Fast forward five years, and our little girl is now nine, and we're still calving. However, this time, it's not muck we're fighting, but cold, and while our bathtub has never been christened by a calf (yet), our basement has.

Now, before you get all, "What the WHAT?" like I was, remember, we have this house…and although it's been remodeled, the basement of our 1871 farmhouse was NOT and will NEVER be a "fun basement" as my girls call their friends' basements. You know, the ones with pool tables, carpet and couches. Ours is one that before we remodeled, could only be reached through a trap door in my grandma's kitchen, which we promptly closed up and now can only access from the outside. It has a dirt floor, low ceiling, and smells kind of funny about 75% of the time. Think Silence of the Lambs, and you'll get the picture.

Despite the fact that this entity of our house will NEVER be inhabitable, I still am weirded out by the fact that as I type, there's the low, slow bawl of a calf in the basement.

However, not as weirded out as I used to be, so there's your personal victory for the day.

Regardless, it's not my comfort we're after here (I know. Shocker.). It's the calf's…because this is not the first little friend to be in our basement this week. We had a day earlier this week with FOUR calves rotating in the Hannibal Hotel (funny huh?). Each calf had a different story, but all were linked by the simple fact that even though we're in Illinois, it's ridiculously cold for March, and calves born in sub-zero temperatures need a warm place to get their life started out right.

This place just so happens to be around my Christmas decorations.

Fortunately, we watched the forecast, and there was a 50 degree day in the week's outlook, so I'm hopeful our hotel for cold calves will close up shop soon.

Until then, I will enjoy the sounds of our friend in the basement. That means he's still alive, thriving, and that's another personal victory for us.

That and keeping all animals out of my bathtub.

Small goals, people.

Sunday, March 2, 2014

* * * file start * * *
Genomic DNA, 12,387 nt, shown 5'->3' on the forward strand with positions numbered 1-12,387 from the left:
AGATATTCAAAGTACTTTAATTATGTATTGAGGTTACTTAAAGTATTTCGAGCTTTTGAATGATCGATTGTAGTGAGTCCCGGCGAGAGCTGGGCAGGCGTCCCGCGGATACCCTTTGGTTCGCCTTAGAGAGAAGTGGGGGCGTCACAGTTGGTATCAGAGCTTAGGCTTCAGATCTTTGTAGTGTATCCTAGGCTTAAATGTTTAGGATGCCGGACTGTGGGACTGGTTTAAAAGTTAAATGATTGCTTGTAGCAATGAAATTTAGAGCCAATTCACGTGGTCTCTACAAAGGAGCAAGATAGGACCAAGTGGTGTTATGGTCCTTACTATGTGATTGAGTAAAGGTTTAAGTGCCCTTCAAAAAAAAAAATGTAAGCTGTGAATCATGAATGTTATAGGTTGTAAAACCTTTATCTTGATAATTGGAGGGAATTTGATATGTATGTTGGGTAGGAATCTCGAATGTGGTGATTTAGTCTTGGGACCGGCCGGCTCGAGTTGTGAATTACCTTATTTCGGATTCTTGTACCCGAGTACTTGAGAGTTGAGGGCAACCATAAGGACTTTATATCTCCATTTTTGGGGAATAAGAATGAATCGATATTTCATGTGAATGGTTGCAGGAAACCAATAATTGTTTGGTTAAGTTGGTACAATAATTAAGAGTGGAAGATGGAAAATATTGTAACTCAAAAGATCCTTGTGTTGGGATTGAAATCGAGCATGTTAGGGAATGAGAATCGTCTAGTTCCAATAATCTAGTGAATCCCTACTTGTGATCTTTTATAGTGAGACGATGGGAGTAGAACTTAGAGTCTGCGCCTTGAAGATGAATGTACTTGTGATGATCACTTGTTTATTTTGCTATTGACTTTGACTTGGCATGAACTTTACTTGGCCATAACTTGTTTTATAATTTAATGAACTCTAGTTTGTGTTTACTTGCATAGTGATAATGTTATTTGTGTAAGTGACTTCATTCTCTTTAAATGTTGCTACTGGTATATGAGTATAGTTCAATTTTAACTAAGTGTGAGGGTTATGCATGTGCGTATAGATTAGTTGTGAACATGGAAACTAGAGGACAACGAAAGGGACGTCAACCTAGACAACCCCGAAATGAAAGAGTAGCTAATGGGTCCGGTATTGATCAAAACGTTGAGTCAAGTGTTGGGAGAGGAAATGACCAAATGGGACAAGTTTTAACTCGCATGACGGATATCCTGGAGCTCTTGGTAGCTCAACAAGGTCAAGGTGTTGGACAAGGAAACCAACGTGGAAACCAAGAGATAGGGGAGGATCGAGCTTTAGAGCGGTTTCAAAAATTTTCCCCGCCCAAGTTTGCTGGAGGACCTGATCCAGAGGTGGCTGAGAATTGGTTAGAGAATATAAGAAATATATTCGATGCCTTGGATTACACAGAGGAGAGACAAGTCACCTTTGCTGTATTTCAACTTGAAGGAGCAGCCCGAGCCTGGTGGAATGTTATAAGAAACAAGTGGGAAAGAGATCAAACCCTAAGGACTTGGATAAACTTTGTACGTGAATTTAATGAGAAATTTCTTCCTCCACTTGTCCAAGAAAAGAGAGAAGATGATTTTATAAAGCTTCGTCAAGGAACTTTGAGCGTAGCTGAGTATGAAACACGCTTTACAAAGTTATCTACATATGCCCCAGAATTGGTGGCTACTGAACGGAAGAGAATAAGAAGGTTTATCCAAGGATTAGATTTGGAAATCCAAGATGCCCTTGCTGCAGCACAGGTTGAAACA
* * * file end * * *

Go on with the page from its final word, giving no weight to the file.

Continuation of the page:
Halfway to College

Once upon a time, we had one child.

We lived in town.

We had an actual car, not a van to drive our little family around.

We were a family of three, starting nine years ago, March 2nd.

Anna Grace was born.

And now, here she is, nine years old, halfway to stepping out of here on her way to college.


Don't get me wrong, I am not sad that she's nine.
I guess.
I'm happy that she's growing up. Although she started in this world as the queen of the castle, lone grandchild on my side, singleton in our family, she didn't wear that title long. However, that never seemed to phase her, and instead, has helped her grow into a responsible, helpful, kind, loving and creative child. I have reflected upon this before.

This morning, however, when I heard Joe say that she's halfway to college, it made my heart stop. As I was getting ready for church this morning, I had to take a minute to get it together.

When did this happen?
How did she get so grown up?
Have I allowed her to be a kid?
In her nine years, have I made her grow up too fast, having baby after baby, expecting her to buckle her own seatbelt, hold the bag as I fumble with the little ones, walk alongside the stroller as I pushed the little ones?




However, before I begin to cry again, I feel like our decision to have more children, has not hindered our kids. In a kid ike Anna, who was already fiercely independent, our big family has given her the opportunity to be creative and independent, and this will serve her well, and already has (you should see her report cards!).

While she has had to grow up maybe more quickly than other nine year olds, her personality, determined independence and tender heart have been fostered by our big family.  She stands out in our family, and I credit her interesting personality to that. We have always allowed Anna to be who she wants to be, even though it seems to be the opposite of what I ever expected my first, sweet pink baby girl to be, and even opposite of even what her friends expect her to be (believe me…I heard the conversation on our way with three other girls to her birthday party!). But this doesn't bother her.

This is wisdom beyond her nine years.

I hope we can keep this part of her spirit for the next nine years. Wouldn't that make junior high glorious?

Anna makes me beam, puff up with pride, but, especially today, cry.. While those precious days with her in a stroller and us living in town seem like a lifetime ago, it also seems like just yesterday we were bringing her into our house in town. Will the next nine years blink by, too?

I'm afraid so, but I know that even though her birthday always makes me just a little teary, the days that she will make me smile and proud and excited will outnumber those that make me wistful.

Happy birthday, sweet Anna. May you never lose your spark (I'll call the yelling at your sisters in the background right now a spark…but just for today), your individuality (did I mention she received a stethoscope, bow and arrow and some Legos today??? Not your typical 9 year old girl gifts…), and your loving spirit. We are so, so proud.

Love you.
This morning, Legos and a bow, not for her hair!

My big girl, with her big girl hair do, the one she requested.

Upon completing the most annoying 300 piece puzzle. Success!

Junior Herdsman.